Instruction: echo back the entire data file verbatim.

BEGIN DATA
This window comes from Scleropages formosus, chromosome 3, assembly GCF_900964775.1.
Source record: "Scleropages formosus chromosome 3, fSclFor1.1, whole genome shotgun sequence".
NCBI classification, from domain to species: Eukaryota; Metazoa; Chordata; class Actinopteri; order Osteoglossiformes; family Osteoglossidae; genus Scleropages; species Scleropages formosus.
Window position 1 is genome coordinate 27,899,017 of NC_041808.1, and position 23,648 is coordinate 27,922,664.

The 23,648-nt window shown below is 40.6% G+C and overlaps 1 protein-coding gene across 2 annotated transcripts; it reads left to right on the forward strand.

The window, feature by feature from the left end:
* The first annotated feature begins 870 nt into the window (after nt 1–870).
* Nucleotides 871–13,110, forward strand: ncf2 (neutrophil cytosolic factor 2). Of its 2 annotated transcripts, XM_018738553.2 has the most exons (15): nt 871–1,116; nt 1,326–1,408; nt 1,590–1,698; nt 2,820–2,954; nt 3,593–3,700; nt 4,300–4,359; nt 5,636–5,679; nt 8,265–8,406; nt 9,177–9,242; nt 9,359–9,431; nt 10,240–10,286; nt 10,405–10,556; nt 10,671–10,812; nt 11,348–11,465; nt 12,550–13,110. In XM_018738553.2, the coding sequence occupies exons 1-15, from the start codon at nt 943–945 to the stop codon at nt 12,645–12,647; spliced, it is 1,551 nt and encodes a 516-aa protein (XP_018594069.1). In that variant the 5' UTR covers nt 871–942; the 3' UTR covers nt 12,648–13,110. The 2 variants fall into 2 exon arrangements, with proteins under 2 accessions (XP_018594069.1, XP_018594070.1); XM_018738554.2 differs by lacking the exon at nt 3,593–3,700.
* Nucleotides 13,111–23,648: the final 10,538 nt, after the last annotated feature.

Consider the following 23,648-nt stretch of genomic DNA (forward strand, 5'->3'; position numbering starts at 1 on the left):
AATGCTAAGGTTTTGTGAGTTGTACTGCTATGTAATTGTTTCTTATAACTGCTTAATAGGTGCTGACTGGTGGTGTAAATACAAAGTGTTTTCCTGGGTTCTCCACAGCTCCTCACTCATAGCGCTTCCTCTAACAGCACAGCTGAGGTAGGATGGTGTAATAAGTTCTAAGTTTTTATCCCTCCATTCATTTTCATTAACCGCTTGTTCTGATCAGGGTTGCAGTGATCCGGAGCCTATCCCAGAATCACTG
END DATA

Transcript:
This window comes from Scleropages formosus, chromosome 3, assembly GCF_900964775.1.
Source record: "Scleropages formosus chromosome 3, fSclFor1.1, whole genome shotgun sequence".
NCBI classification, from domain to species: Eukaryota; Metazoa; Chordata; class Actinopteri; order Osteoglossiformes; family Osteoglossidae; genus Scleropages; species Scleropages formosus.
Window position 1 is genome coordinate 27,899,017 of NC_041808.1, and position 23,648 is coordinate 27,922,664.

The 23,648-nt window shown below is 40.6% G+C and overlaps 1 protein-coding gene across 2 annotated transcripts; it reads left to right on the forward strand.

The window, feature by feature from the left end:
* The first annotated feature begins 870 nt into the window (after nt 1–870).
* Nucleotides 871–13,110, forward strand: ncf2 (neutrophil cytosolic factor 2). Of its 2 annotated transcripts, XM_018738553.2 has the most exons (15): nt 871–1,116; nt 1,326–1,408; nt 1,590–1,698; nt 2,820–2,954; nt 3,593–3,700; nt 4,300–4,359; nt 5,636–5,679; nt 8,265–8,406; nt 9,177–9,242; nt 9,359–9,431; nt 10,240–10,286; nt 10,405–10,556; nt 10,671–10,812; nt 11,348–11,465; nt 12,550–13,110. In XM_018738553.2, the coding sequence occupies exons 1-15, from the start codon at nt 943–945 to the stop codon at nt 12,645–12,647; spliced, it is 1,551 nt and encodes a 516-aa protein (XP_018594069.1). In that variant the 5' UTR covers nt 871–942; the 3' UTR covers nt 12,648–13,110. The 2 variants fall into 2 exon arrangements, with proteins under 2 accessions (XP_018594069.1, XP_018594070.1); XM_018738554.2 differs by lacking the exon at nt 3,593–3,700.
* Nucleotides 13,111–23,648: the final 10,538 nt, after the last annotated feature.

Consider the following 23,648-nt stretch of genomic DNA (forward strand, 5'->3'; position numbering starts at 1 on the left):
AATGCTAAGGTTTTGTGAGTTGTACTGCTATGTAATTGTTTCTTATAACTGCTTAATAGGTGCTGACTGGTGGTGTAAATACAAAGTGTTTTCCTGGGTTCTCCACAGCTCCTCACTCATAGCGCTTCCTCTAACAGCACAGCTGAGGTAGGATGGTGTAATAAGTTCTAAGTTTTTATCCCTCCATTCATTTTCATTAACCGCTTGTTCTGATCAGGGTTGCAGTGATCCGGAGCCTATCCCAGAATCACTG